// Connects PULL socket to tcp://localhost:5557
            // collects workload for socket from Ventilator via that socket
            // Connects PUSH socket to tcp://localhost:5558
            // Sends results to Sink via that socket
            Console.WriteLine("====== WORKER ======");

            using (NetMQContext ctx = NetMQContext.Create())
            {
                //socket to receive messages on
                using (var receiver = ctx.CreatePullSocket())
                {
                    receiver.Connect("tcp://localhost:5557");

                     //socket to send messages on
                    using (var sender = ctx.CreatePushSocket())
                    {
                        sender.Connect("tcp://localhost:5558");

                        //process tasks forever
                        while (true)
                        {
                            //workload from the vetilator is a simple delay
                            //to simulate some work being done, see
                            //Ventilator.csproj Proram.cs for the workload sent
                            //In real life some more meaningful work would be done
                            string workload = receiver.ReceiveString();

                            //simulate some work being done
                            Thread.Sleep(int.Parse(workload));

                            //send results to sink, sink just needs to know worker
                            //is done, message content is not important, just the precence of
                            //a message means worker is done.
                            //See Sink.csproj Proram.cs
                            Console.WriteLine("Sending to Sink");
                            sender.Send(string.Empty);
                        }
                    }

                }
            }

        }
    }
}

 

Sink

using System;
using System.Diagnostics;
using System.Threading;
using System.Threading.Tasks;
using NetMQ;

namespace Sink
{
    public class Program
    {
        public static void Main(string[] args)
        {

            // Task Sink
            // Bindd PULL socket to tcp://localhost:5558
            // Collects results from workers via that socket
            Console.WriteLine("====== SINK ======");
           
            using (NetMQContext ctx = NetMQContext.Create())
            {
                //socket to receive messages on
                using (var receiver = ctx.CreatePullSocket())
                {
                    receiver.Bind("tcp://localhost:5558");

                    //wait for start of batch (see Ventilator.csproj Program.cs)
                    var startOfBatchTrigger = receiver.ReceiveString();
                    Console.WriteLine("Seen start of batch");

                    //Start our clock now
                    Stopwatch watch = new Stopwatch();
                    watch.Start();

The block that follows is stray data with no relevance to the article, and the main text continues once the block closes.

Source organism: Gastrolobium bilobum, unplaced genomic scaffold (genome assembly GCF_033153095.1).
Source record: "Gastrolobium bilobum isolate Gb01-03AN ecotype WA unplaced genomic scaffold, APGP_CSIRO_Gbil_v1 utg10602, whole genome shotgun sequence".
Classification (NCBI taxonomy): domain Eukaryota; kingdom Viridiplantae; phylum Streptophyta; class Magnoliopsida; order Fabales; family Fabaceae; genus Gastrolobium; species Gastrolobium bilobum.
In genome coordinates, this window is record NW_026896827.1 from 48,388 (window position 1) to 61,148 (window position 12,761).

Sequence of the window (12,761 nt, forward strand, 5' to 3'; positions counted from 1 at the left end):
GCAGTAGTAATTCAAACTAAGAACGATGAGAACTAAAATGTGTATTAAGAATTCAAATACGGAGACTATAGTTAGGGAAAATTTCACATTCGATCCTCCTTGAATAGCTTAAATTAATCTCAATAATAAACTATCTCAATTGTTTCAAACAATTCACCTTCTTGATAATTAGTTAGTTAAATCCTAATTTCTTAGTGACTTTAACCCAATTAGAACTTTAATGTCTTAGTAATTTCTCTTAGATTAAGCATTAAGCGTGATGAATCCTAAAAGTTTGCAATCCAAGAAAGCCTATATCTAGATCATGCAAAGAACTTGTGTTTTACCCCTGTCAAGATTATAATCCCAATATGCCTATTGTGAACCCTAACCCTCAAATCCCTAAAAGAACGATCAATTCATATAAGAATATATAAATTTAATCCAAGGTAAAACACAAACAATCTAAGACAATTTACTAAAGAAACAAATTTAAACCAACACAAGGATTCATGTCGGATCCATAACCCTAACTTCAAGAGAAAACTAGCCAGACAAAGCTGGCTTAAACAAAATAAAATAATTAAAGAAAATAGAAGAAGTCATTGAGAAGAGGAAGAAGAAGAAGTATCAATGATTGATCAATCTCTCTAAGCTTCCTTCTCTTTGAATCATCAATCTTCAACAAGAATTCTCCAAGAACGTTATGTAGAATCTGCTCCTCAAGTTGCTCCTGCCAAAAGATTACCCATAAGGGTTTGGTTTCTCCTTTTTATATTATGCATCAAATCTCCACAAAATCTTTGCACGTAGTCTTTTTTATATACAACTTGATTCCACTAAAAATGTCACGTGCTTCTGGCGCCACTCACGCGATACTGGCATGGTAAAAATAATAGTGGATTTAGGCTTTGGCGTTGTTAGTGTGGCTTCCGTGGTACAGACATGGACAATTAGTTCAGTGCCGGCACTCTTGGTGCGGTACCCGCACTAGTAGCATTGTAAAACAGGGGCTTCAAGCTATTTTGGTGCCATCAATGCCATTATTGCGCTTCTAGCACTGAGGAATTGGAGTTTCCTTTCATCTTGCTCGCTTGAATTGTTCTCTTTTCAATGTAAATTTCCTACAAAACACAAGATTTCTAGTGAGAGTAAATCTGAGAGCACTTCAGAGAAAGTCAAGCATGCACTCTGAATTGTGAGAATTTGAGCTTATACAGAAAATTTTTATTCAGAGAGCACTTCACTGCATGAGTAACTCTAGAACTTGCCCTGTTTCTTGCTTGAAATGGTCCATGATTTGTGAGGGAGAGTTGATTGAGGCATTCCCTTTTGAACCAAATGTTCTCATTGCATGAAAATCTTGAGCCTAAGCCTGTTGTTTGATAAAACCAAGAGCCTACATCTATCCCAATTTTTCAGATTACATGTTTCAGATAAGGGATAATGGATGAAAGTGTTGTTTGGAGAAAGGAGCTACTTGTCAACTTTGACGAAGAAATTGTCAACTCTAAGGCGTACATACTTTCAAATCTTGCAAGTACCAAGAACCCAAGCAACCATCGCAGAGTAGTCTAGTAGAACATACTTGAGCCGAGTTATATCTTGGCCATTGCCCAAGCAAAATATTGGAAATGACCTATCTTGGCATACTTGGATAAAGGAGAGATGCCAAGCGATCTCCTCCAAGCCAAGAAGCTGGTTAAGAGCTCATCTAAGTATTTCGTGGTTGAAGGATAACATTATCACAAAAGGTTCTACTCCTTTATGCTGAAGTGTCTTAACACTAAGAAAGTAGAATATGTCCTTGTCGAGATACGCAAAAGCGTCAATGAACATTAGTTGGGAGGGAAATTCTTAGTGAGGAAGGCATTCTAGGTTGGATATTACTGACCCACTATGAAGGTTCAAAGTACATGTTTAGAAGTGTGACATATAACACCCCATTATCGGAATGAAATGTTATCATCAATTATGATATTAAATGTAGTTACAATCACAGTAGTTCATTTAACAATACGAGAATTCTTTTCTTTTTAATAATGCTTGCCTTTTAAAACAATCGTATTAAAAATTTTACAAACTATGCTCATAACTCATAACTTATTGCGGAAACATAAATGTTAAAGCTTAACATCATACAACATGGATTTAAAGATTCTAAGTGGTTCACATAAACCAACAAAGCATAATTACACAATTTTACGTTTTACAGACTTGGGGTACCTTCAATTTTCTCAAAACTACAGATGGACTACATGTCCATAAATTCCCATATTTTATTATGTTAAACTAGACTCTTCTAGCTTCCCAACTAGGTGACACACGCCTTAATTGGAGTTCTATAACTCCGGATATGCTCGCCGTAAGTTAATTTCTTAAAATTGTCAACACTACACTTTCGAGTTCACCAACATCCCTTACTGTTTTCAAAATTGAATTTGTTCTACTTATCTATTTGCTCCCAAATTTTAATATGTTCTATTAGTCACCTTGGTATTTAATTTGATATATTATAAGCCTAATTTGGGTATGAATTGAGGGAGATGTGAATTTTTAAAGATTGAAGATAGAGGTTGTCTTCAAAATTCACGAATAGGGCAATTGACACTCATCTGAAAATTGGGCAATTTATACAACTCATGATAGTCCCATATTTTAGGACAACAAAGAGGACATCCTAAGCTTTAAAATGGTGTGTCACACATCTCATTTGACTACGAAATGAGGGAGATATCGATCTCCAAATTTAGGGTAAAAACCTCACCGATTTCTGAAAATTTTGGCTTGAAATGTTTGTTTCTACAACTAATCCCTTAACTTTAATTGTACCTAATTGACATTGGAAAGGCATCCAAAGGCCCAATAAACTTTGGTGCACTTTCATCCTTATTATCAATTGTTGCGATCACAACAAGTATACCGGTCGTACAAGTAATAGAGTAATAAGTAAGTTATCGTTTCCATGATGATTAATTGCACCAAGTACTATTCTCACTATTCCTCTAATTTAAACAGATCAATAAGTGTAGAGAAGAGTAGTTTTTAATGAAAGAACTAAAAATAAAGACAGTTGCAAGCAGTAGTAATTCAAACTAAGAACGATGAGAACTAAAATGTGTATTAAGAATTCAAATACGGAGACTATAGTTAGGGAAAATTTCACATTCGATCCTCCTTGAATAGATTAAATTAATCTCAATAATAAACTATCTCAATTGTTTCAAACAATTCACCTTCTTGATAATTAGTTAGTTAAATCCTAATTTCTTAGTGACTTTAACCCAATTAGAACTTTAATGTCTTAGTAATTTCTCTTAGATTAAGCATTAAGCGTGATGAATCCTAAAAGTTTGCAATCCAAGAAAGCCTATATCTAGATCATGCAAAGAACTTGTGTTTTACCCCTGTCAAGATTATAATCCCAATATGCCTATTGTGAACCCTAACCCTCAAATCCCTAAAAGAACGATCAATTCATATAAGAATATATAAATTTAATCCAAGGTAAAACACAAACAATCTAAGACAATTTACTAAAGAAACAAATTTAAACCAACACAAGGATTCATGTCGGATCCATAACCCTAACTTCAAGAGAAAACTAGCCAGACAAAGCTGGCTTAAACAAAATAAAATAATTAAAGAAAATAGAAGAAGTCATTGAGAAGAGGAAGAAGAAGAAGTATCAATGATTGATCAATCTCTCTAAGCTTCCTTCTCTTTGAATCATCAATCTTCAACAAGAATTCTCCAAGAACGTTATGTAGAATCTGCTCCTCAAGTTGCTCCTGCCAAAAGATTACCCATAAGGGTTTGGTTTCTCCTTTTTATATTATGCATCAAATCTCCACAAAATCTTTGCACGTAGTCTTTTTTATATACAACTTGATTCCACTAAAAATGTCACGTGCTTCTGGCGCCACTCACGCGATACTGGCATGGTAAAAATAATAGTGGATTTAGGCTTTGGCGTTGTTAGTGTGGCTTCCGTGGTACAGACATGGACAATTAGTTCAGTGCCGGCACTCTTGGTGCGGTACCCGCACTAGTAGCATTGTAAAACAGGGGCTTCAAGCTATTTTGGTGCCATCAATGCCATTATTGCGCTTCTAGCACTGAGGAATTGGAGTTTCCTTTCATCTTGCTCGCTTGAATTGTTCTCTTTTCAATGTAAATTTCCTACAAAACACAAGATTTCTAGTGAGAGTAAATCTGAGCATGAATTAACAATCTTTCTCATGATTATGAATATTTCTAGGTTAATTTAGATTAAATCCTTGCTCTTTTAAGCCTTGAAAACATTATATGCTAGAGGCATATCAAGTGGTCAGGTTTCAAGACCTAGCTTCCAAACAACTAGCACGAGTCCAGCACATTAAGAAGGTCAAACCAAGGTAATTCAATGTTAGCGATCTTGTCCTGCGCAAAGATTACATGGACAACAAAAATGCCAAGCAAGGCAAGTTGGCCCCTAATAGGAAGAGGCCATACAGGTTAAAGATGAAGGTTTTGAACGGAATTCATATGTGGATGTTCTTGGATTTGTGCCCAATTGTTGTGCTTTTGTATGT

for (int taskNumber = 0; taskNumber < 100; taskNumber++)
                    {
                        var workerDoneTrigger = receiver.ReceiveString();
                        if (taskNumber % 10 == 0)
                        {
                            Console.Write(":");
                        }
                        else
                        {
                            Console.Write(".");
                        }
                    }
                    watch.Stop();
                    //Calculate and report duration of batch
                    Console.WriteLine();
                    Console.WriteLine("Total elapsed time {0} msec", watch.ElapsedMilliseconds);
                    Console.ReadLine();
                }
            }
        }
    }
}

 

There is a couple of batch files you can use to spin up different amounts of workers, see:

Run1Worker.bat : One worker

Which when run should give you some output like this in the Sink process console output

====== SINK ======
Seen start of batch
:………:………:………:………:………:………:………:………
:………:………
Total elapsed time 5695 msec

 

Run2Worker.bat : two workers

Which when run should give you some output like this in the Sink process Console output

====== SINK ======
Seen start of batch
:………:………:………:………:………:………:………:………
:………:………
Total elapsed time 2959 msec

 

Run4Worker.bat : four workers

Which when run should give you some output like this in the Sink process Console output

====== SINK ======
Seen start of batch
:………:………:………:………:………:………:………:………
:………:………
Total elapsed time 1492 msec

 

There are a couple of points to be aware of with this pattern

  • The Ventilator uses a NetMQ PushSocket to distribute work to the workers, this is referred to as load balancing
  • The Ventilator and the Sink are the static parts of the system, where as workers are dynamic. It is trivial to add more workers, we can just spin up a new instance of a worker, and in theory the work gets done quicker.
  • We need to synchronize the starting of the batch (when workers are ready), as if we did not do that, the first worker that connected would get more messages that the rest, which is not really load balanced
  • The Sink uses a NetMQ PullSocket to accumulate the results from the workers
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One thought on “ZeroMQ #6 : Divide And Conquer

  1. bappy says:

    Hi sasha. just a simple question…
    If your ventilator is started , your sink is started and there are no worker. If a client REQ send a job to ventilator, the message will be push but no worker will do the job and your client will wait forever…. is there an easy way to inform the ventilator that a worker has taken the job ? (A solution will be to have a REP in ventilator and a new REQ in worker wich send to Ventilator REP that he’s doing the job) Do you think about an easyest way ?